Risk assessment – an example

One simple way to carry out a risk assessment is to follow the five steps in the template provided in a Training Package on Workplace Risk Assessment developed by ILO as indicated below;

Step 1:
Identify the hazards.

Step 2:
Identify who might be harmed and how.

Step 3:
Evaluate the risk – identify and decide on the safety and health risk control measures, involving two sub-steps:
Step 3.A:
What you are already doing in terms of existing risk control measures?
Step 3.B:
What further risk control measures are necessary?

Step 4:
Record who is responsible for implementing which control measures and the timeframe. Implement the safety and health risk control measures (deciding who is responsible for doing what, and by when).

Step 5:
Monitor and review your risk assessment, and update when necessary.

Example of a risk assessment template Example of a risk assessment template. Click to expand. (Reproduced by permission from ILO) (PDF version)

Drilling in a mine Drilling in a mine. (Photo: S.H.D. Mamuya)

Risk assessment - An example of drilling in mining:

A manager is carrying out a risk assessment among drillers in an underground gold mine. The drillers use pneumatic jackhammers. After some years in this mine several of the drillers developed lung problems, and the owner realizes that safety and health practices need to be improved in this regard.

Step 1: Identifying the hazards

There are a number of hazards in this work environment such as noise, vibrations, heat, lack of oxygen and falling rocks. However, we will focus on the hazards relevant for the lung problems. When drilling in hard rock, one should be aware of the dust produced, and in particular, the possible crystalline silica content in the respirable fraction of the dust. In addition, the oil vapour and oil mist from the pneumatic equipment as well as gases and fumes from the blasting process are also potential chemical hazards that are relevant for respiratory problems.

Step 2: Who is at risk and how?

In this mine, 20 drillers and assistants are at risk of exposure to dust during drilling. They are also responsible for the blasting process, and when they re-enter the drilling face after blasting they can be exposed to dust from the blasted rocks, as well as to blasting fumes, nitrogen dioxide and ammonia.

Step 3: Evaluating the risk – what action is necessary to reduce the risk

3.A: What is being done now?

There is a one-way ventilation system, which supplies fresh air to the face, while dust and fumes are ventilated passively through the tunnel cavity. Other controls measures to reduce dust and fume exposure have not been established. Respiratory protective devices are not provided.

The manager acknowledges that the drilling team re-enters the drilling face before the blasting fumes and dust are sufficiently ventilated away. This can be considered poor work organisation and procedures, including the lack of warning before re-entering.

3.B: What further action is necessary – Risk reduction measures

The manager, together with the Health and Safety-engineer and one worker representative are now working systematically through possible risk control measures.

Risk Control Measure 1: Eliminating the hazard. This is always the best solution, but in mining it is not possible to eliminate the hazards related to dust exposure, but several other measures can be used to reduce exposure levels.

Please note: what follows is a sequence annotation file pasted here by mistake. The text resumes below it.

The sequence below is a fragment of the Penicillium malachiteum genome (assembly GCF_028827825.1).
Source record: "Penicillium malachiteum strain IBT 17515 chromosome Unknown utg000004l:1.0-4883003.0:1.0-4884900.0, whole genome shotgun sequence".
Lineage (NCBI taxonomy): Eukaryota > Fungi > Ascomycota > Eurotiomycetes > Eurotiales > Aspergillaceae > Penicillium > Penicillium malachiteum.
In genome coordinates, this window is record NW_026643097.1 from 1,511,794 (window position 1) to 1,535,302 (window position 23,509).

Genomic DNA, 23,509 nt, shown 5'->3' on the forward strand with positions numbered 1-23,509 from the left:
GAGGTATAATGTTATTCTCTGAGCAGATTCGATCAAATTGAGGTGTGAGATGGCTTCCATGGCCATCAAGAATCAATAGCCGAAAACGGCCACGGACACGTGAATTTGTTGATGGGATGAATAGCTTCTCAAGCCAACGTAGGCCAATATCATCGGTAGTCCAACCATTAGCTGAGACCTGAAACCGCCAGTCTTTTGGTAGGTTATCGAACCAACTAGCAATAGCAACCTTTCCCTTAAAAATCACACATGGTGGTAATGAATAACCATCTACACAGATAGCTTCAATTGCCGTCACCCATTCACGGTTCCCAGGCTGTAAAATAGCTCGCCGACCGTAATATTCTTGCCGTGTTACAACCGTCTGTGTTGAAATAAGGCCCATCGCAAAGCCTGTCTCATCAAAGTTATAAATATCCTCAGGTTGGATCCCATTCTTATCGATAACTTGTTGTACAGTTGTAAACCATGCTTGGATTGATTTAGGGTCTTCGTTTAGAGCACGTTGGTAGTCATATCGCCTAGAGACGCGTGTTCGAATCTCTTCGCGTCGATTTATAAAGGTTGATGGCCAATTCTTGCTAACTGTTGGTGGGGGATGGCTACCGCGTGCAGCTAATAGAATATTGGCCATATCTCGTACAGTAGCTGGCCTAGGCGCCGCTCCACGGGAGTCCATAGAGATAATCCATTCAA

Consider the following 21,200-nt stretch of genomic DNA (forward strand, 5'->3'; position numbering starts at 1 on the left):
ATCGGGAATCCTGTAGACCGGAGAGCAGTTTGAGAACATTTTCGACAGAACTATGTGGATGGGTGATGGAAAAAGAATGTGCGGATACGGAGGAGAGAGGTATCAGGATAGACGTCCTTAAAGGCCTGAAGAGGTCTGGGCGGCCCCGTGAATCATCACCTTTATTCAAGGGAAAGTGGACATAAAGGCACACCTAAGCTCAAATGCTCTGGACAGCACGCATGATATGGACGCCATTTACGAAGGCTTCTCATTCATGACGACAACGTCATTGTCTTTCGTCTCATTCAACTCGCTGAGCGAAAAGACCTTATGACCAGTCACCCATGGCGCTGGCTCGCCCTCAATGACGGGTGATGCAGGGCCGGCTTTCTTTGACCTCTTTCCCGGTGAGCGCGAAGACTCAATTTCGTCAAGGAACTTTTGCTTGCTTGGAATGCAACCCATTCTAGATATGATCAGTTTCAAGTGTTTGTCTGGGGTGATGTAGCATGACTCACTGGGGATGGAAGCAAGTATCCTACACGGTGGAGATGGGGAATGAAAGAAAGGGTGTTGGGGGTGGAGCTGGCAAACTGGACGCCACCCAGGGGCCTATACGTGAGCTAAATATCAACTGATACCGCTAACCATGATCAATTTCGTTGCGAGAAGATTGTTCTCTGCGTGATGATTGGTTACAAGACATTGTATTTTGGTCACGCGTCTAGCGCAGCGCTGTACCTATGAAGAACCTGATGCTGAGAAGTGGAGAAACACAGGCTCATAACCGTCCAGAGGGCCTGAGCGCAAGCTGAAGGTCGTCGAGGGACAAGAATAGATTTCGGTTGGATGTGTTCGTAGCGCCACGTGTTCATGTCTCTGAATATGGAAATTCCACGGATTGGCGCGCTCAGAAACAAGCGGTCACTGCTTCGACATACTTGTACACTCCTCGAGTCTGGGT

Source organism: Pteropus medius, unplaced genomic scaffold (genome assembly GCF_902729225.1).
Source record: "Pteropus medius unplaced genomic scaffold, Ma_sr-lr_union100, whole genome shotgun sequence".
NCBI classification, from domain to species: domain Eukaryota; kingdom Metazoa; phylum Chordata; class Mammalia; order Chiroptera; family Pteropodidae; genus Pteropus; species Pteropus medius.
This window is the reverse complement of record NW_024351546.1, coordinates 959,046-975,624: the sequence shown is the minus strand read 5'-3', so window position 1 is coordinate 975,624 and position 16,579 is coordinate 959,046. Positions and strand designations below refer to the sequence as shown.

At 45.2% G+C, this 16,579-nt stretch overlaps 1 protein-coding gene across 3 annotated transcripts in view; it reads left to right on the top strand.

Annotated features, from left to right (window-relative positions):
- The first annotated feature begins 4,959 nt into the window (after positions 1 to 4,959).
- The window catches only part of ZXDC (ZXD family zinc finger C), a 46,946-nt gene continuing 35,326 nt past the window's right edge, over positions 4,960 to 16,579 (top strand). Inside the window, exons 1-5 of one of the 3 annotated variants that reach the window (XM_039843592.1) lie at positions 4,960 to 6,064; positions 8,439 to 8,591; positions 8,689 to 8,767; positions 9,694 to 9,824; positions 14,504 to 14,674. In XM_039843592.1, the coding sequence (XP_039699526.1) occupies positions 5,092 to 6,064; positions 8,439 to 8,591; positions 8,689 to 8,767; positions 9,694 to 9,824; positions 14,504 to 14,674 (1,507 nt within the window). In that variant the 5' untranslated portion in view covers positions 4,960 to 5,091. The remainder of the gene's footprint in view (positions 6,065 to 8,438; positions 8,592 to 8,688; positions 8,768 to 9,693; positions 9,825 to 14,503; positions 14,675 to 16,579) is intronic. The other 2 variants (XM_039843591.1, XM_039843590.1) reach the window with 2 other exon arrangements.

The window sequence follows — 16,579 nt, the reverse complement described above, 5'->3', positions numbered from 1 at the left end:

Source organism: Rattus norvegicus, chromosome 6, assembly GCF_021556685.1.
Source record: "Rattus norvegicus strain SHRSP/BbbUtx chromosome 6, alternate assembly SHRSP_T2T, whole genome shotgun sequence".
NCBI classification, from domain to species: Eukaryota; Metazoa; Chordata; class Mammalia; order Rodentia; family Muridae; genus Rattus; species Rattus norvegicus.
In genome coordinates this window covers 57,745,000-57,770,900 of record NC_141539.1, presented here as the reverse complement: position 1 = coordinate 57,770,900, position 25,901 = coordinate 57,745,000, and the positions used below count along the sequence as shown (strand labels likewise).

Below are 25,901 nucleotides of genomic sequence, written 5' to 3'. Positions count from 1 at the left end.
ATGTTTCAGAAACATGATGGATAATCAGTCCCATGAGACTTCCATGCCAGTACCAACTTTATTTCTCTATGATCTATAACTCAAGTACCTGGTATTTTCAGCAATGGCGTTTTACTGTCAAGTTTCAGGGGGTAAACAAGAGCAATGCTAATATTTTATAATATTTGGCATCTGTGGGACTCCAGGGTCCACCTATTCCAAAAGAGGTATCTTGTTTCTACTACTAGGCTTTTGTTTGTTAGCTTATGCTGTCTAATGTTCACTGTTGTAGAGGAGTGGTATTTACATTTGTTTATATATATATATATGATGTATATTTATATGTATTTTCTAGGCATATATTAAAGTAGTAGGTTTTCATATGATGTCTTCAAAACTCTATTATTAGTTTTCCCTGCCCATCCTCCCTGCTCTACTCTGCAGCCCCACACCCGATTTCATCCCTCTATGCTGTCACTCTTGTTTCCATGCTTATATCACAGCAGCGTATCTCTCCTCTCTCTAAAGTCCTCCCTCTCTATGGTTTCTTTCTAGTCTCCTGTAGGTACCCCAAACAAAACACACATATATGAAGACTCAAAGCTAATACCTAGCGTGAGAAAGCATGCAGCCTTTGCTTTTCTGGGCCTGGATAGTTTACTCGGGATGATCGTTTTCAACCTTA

Risk Control Measure 2: Tools, equipment, technology and engineering.

  • A two-way ventilation system should be installed; Two separate ventilation ducts, -one to supply fresh air and one to remove contaminated air.
  • Various dust suppression techniques should be established to reduce or contain dust emissions while drilling and blasting
    • A flexible rubber skirt that encloses the drill hole opening and captures cuttings and dust from the hole.
    • A dust suppressant, such as water, reduces airborne dust during drilling.
    • A local exhaust ventilation system will capture dust at the drill hole.
    • Unless immediate measures are initiated to reduce the dust levels, respiratory protective masks should be used.

Risk Control Measure 3: Safe work methods, practices, organization, information and training.
Proper training, work organization, safe work practice and dust suppression techniques should be emphasized. The following measures are identified for implementation:

  • The drilling team and their supervisors will receive extra training on the importance of respecting re-entry time after blasting. Warning signs will be placed at the entrance, and no one is permitted to pass this point before the supervisor removes the warning sign.
  • They will also be trained in how to use dust suppression methods when drilling.
  • Any possible work-related ill health will be noted in the mine’s accident and disease recording book.

Risk Control Measure 4: Hygiene and welfare.
Wash rooms and lockers to store workers’ personal belongings, personal protective equipment and food are provided near the main office, well away from exposed areas.

Risk Control Measure 5: Personal protective equipment.
Due to the health risk related to exposure to crystalline silica, proper personal respiratory masks are needed when drilling, and should continue to be used even after dust suppressive methods are established. The new working procedures should also ensure that workers are less exposed when re-entering after blasting.

Conclusion
These improvements in procedures, equipment, communication, information and training mean that the manager will now give clear instructions to supervisors and workers on how drilling will be carried out to lower the risk of respiratory effects.

Share this article:

This article is from the free online course:

Occupational Health in Developing Countries

University of Bergen